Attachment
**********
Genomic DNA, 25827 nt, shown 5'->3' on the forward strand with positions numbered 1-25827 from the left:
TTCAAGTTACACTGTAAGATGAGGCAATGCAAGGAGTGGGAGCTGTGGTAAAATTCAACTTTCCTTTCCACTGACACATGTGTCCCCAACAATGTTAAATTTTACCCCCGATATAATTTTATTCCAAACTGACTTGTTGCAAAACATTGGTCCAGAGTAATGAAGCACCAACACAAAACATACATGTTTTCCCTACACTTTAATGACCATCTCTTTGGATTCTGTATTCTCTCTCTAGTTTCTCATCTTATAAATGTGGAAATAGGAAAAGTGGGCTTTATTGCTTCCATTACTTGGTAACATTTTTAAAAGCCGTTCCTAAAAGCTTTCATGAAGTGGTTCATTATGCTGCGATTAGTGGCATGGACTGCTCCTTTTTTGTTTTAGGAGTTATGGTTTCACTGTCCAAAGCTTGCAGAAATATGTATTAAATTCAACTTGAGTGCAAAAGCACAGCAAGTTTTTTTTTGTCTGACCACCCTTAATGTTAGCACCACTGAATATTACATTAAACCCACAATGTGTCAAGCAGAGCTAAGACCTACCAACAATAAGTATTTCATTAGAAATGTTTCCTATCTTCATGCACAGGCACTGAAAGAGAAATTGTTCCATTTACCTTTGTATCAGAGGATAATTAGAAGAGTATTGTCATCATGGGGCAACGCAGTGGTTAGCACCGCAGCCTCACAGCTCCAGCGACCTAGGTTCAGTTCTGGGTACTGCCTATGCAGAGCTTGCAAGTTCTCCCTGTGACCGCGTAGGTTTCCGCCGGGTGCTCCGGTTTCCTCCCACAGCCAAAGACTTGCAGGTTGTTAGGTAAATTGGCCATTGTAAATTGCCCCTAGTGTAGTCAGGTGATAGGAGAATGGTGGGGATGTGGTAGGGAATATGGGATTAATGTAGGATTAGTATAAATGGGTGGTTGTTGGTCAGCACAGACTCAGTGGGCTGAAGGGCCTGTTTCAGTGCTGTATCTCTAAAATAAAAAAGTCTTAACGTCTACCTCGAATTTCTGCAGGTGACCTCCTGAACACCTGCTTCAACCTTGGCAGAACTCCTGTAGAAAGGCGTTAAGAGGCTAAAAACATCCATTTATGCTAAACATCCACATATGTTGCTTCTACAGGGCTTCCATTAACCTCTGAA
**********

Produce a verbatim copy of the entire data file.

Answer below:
Genomic DNA, 25827 nt, shown 5'->3' on the forward strand with positions numbered 1-25827 from the left:
TTCAAGTTACACTGTAAGATGAGGCAATGCAAGGAGTGGGAGCTGTGGTAAAATTCAACTTTCCTTTCCACTGACACATGTGTCCCCAACAATGTTAAATTTTACCCCCGATATAATTTTATTCCAAACTGACTTGTTGCAAAACATTGGTCCAGAGTAATGAAGCACCAACACAAAACATACATGTTTTCCCTACACTTTAATGACCATCTCTTTGGATTCTGTATTCTCTCTCTAGTTTCTCATCTTATAAATGTGGAAATAGGAAAAGTGGGCTTTATTGCTTCCATTACTTGGTAACATTTTTAAAAGCCGTTCCTAAAAGCTTTCATGAAGTGGTTCATTATGCTGCGATTAGTGGCATGGACTGCTCCTTTTTTGTTTTAGGAGTTATGGTTTCACTGTCCAAAGCTTGCAGAAATATGTATTAAATTCAACTTGAGTGCAAAAGCACAGCAAGTTTTTTTTTGTCTGACCACCCTTAATGTTAGCACCACTGAATATTACATTAAACCCACAATGTGTCAAGCAGAGCTAAGACCTACCAACAATAAGTATTTCATTAGAAATGTTTCCTATCTTCATGCACAGGCACTGAAAGAGAAATTGTTCCATTTACCTTTGTATCAGAGGATAATTAGAAGAGTATTGTCATCATGGGGCAACGCAGTGGTTAGCACCGCAGCCTCACAGCTCCAGCGACCTAGGTTCAGTTCTGGGTACTGCCTATGCAGAGCTTGCAAGTTCTCCCTGTGACCGCGTAGGTTTCCGCCGGGTGCTCCGGTTTCCTCCCACAGCCAAAGACTTGCAGGTTGTTAGGTAAATTGGCCATTGTAAATTGCCCCTAGTGTAGTCAGGTGATAGGAGAATGGTGGGGATGTGGTAGGGAATATGGGATTAATGTAGGATTAGTATAAATGGGTGGTTGTTGGTCAGCACAGACTCAGTGGGCTGAAGGGCCTGTTTCAGTGCTGTATCTCTAAAATAAAAAAGTCTTAACGTCTACCTCGAATTTCTGCAGGTGACCTCCTGAACACCTGCTTCAACCTTGGCAGAACTCCTGTAGAAAGGCGTTAAGAGGCTAAAAACATCCATTTATGCTAAACATCCACATATGTTGCTTCTACAGGGCTTCCATTAACCTCTGAA